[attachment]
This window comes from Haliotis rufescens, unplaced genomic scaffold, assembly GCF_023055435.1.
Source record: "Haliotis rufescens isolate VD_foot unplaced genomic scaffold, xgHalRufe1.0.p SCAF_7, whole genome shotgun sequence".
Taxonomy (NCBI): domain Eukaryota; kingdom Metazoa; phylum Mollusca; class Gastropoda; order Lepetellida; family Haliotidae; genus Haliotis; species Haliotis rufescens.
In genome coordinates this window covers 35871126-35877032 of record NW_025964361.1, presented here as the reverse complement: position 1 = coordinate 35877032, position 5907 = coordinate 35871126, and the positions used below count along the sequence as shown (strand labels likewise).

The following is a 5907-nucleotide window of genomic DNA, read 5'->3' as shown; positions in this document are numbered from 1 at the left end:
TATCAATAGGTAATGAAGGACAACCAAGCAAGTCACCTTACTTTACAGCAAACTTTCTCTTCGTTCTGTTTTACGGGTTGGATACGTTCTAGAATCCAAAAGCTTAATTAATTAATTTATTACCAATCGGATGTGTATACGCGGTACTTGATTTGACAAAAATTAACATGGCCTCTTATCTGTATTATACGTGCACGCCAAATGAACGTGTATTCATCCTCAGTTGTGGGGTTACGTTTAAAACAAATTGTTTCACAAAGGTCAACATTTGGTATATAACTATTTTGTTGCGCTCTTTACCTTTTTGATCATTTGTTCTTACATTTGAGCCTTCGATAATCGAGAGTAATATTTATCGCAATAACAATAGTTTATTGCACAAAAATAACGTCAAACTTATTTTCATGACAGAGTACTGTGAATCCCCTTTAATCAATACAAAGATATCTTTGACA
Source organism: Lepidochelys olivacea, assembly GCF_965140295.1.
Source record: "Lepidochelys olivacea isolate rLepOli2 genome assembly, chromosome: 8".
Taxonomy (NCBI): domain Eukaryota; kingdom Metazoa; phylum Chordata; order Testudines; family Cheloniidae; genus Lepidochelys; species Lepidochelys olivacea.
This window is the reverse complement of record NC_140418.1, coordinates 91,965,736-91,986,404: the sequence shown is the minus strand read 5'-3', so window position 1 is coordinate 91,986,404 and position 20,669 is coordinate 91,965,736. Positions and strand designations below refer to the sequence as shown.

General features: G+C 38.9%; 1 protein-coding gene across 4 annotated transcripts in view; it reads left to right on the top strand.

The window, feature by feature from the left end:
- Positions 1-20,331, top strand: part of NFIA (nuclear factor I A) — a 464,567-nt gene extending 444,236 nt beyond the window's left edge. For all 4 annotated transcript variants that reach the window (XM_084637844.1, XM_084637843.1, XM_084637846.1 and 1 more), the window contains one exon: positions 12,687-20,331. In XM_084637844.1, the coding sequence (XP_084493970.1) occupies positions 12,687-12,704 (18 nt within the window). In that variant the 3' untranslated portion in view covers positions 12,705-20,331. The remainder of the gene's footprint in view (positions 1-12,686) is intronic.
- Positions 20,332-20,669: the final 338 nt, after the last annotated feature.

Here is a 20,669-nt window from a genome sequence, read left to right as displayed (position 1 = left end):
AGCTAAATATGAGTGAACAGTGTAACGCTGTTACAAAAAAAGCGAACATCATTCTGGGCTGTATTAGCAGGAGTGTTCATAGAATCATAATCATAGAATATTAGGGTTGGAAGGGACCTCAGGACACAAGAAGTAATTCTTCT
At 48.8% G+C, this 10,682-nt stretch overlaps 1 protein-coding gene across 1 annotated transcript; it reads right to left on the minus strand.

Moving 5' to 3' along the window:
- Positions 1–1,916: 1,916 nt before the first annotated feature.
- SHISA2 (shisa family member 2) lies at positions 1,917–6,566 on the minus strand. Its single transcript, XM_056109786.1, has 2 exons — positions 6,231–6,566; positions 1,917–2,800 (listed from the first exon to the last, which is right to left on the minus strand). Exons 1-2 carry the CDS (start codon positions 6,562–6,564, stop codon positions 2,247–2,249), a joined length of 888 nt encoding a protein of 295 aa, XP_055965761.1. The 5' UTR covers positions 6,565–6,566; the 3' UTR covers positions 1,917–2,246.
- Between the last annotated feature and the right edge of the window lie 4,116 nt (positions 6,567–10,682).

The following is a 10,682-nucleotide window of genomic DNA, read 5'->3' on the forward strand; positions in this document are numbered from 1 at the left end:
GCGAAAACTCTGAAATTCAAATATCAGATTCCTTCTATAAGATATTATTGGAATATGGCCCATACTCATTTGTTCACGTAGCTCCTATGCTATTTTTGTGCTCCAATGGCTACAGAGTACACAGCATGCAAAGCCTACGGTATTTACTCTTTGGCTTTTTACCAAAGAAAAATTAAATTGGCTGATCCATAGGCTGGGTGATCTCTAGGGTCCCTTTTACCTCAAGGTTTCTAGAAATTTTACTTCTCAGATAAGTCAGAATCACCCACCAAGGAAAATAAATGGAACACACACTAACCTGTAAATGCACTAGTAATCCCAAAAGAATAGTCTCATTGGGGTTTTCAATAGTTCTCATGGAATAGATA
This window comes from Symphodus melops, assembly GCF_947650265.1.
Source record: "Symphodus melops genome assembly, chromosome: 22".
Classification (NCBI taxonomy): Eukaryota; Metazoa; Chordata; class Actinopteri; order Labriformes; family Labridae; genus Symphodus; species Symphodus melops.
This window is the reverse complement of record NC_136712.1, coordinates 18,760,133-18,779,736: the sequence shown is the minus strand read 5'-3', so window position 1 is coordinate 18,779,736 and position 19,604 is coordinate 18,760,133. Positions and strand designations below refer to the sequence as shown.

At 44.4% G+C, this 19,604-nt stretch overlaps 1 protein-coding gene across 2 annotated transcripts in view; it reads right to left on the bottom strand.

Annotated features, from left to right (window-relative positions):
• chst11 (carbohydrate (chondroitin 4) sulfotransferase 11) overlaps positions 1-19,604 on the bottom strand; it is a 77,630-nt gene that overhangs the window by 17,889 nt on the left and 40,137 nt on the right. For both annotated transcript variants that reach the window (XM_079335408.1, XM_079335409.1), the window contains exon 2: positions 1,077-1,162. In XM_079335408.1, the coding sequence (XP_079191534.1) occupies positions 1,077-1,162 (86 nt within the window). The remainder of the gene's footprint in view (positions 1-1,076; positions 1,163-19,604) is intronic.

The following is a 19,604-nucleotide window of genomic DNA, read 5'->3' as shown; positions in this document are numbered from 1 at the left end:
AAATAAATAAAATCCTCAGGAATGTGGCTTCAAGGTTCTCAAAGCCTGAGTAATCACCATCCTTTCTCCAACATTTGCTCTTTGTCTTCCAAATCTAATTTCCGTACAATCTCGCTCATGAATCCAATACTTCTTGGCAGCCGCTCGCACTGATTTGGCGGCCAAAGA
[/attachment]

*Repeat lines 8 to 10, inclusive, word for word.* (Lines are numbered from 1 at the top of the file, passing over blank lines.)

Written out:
Source record: "Lepidochelys olivacea isolate rLepOli2 genome assembly, chromosome: 8".
Taxonomy (NCBI): domain Eukaryota; kingdom Metazoa; phylum Chordata; order Testudines; family Cheloniidae; genus Lepidochelys; species Lepidochelys olivacea.
This window is the reverse complement of record NC_140418.1, coordinates 91,965,736-91,986,404: the sequence shown is the minus strand read 5'-3', so window position 1 is coordinate 91,986,404 and position 20,669 is coordinate 91,965,736. Positions and strand designations below refer to the sequence as shown.